• Waives cost sharing for Medicare beneficiaries’ doctor visits to receive or order a COVID-19 diagnostic test. Currently Medicare covers diagnostic laboratory tests with no cost-sharing.

  • Requires Medicaid and CHIP to cover diagnostic testing for COVID-19, including the cost for the provider visit, with no cost sharing. State expenses for the uninsured for diagnostic testing and the associated provider visit would be covered by the federal government through Medicaid.

  • The bill provides $1 billion to the Public Health and Social Services Emergency Fund, available until expended, to reimburse providers for diagnostic testing for people who are uninsured.

  • Classifies personal respiratory protective devices for which the FDA has issued an emergency use authorization as “covered countermeasures” under the Public Readiness and Emergency Preparedness Act until October 1, 2024. PREP allows the Department of Health and Human Services to provide liability protections for emergency countermeasure products.

  • Ensures TRICARE beneficiaries, covered veterans, and federal employees are covered for COVID-19 diagnostic testing, including the cost of the physician visit.

  • Provides the Indian Health Service $64 million to cover COVID-19 diagnostic testing and related services.

  • Each state, including the District of Columbia and U.S. territories, may receive an emergency federal medical assistance percentage increase of 6.2 percentage points for the duration of the COVID-19 public health emergency. To be eligible, states are required to provide coronavirus testing coverage with no cost sharing to beneficiaries and meet certain other requirements without placing undue burden on states to change their Medicaid operations in the middle of this crisis.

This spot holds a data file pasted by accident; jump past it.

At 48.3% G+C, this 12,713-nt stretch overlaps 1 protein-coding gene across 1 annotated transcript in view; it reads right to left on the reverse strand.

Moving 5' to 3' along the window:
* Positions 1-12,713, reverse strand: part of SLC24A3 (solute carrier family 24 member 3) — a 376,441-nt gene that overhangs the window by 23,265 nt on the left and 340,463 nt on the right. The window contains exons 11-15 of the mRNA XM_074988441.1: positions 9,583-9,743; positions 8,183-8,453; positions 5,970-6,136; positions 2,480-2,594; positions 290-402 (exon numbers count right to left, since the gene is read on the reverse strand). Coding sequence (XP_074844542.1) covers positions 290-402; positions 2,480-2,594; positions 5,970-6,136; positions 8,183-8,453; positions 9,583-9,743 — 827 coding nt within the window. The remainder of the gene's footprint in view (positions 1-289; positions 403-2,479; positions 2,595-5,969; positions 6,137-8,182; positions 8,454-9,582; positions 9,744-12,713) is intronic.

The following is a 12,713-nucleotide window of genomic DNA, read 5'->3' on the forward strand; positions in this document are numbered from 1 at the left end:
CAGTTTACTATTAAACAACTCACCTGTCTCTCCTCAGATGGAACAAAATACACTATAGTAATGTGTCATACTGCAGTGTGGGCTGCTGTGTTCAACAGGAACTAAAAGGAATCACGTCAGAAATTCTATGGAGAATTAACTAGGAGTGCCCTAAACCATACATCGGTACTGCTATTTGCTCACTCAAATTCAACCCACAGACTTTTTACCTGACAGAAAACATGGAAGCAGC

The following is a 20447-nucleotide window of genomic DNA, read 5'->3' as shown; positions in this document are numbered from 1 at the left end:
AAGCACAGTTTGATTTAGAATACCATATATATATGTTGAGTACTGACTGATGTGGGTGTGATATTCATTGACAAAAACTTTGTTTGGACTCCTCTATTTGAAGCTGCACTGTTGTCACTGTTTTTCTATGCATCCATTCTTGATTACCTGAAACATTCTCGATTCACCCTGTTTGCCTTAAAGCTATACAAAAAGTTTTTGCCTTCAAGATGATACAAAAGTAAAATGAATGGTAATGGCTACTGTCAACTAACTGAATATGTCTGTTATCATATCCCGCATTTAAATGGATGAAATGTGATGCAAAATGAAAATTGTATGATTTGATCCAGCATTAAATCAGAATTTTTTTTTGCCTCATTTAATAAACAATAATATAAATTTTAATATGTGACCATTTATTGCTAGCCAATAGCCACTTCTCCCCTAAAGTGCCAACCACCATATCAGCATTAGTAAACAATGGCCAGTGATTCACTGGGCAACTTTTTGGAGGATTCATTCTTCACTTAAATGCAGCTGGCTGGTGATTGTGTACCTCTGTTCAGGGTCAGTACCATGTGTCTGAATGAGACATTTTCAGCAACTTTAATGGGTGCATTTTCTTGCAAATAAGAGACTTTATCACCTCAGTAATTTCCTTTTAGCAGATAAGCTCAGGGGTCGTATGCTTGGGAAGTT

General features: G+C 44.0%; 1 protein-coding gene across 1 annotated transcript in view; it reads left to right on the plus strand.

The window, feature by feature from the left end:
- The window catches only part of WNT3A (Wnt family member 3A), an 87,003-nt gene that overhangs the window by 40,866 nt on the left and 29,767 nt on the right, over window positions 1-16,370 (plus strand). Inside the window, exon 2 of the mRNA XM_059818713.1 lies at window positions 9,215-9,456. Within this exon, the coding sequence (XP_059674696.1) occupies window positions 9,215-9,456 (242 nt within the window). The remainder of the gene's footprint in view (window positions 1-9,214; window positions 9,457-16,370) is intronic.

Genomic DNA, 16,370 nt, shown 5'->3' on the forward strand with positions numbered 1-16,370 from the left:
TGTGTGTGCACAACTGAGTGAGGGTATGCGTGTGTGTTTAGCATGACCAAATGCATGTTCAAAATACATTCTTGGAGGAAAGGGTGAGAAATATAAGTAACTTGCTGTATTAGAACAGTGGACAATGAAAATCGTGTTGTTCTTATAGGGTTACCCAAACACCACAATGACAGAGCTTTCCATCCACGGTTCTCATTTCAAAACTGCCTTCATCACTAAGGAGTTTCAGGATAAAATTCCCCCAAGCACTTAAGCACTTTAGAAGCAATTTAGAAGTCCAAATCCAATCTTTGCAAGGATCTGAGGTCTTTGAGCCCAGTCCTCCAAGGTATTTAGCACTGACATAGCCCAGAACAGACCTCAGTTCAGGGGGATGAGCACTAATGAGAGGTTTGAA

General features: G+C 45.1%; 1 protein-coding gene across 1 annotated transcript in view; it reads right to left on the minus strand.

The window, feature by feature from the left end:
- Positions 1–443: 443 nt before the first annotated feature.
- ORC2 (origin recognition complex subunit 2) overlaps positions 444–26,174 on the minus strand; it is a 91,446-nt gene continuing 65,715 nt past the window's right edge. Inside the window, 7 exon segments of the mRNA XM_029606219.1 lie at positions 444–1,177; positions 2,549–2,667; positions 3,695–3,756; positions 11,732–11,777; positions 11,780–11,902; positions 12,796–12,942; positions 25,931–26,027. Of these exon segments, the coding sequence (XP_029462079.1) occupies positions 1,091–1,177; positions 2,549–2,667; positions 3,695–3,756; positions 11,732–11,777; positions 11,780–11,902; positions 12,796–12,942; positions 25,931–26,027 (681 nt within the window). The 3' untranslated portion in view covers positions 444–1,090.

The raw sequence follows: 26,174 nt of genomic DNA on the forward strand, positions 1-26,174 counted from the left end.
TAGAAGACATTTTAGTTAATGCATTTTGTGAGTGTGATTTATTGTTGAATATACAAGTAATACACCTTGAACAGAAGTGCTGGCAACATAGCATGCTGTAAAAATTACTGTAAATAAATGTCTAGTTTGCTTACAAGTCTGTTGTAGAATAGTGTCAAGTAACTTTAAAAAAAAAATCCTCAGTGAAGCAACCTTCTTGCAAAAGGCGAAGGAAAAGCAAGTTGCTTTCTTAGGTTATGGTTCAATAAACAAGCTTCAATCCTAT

Nutrition Programs

  • $500 million for the special supplemental nutrition program for women infants and children.

  • $400 million for the emergency food assistance program, which helps states and food banks distribute food for low-income people through local agencies.

  • $250 million for nutrition programs for seniors, including home-delivered meals.

  • For fiscal year 2020, allows the secretary of agriculture to approve state plans to provide additional, temporary SNAP benefits to families with eligible children, when their schools close for at least five days in a row during a public health emergency. The amount will be based on the reimbursement value for free or reduced-price meals for each eligible child in the household.

  • $100 million for nutrition assistance grants for Puerto Rico, the Northern Mariana Islands, and American Samoa.

  • $15 million for the Internal Revenue Service’s taxpayer services or operations support activities for carrying out this act.

  • Allows the agriculture secretary to grant COVID-19 waivers for certain school meal program requirements, to ensure meals are provided despite school closures. Can waive nutritional content requirements if food supply chains are disrupted. Also allows child and adult food program centers to serve food without requiring participants to gather and eat.

  • Waives federal SNAP work requirements temporarily but maintains work training program requirements. Provides that the three-month SNAP participation limit for people who do not satisfy the work requirement will restart one month after the declared pandemic emergency has been lifted.

Coronavirus Related Leave

  • Sets up a paid sick leave requirement for employers with fewer than 500 employees to give to their employees who have the virus; are in quarantine or caring for someone in quarantine; or are caring for a child under 18 whose school is closed. Full-time workers receive 80 hours of paid sick leave, and part-time workers receive time equal to the average number of hours they work in a given two-week period. Pay is capped at $511 per day and $5,110 in the aggregate for employees with the virus or in quarantine. Pay is capped at $200 per day and $2,000 in the aggregate for employees caring for someone in quarantine or for a child whose school closed. The required sick leave and family leave are paired with a refundable payroll tax credit to cover these amounts, and the requirement ends December 31.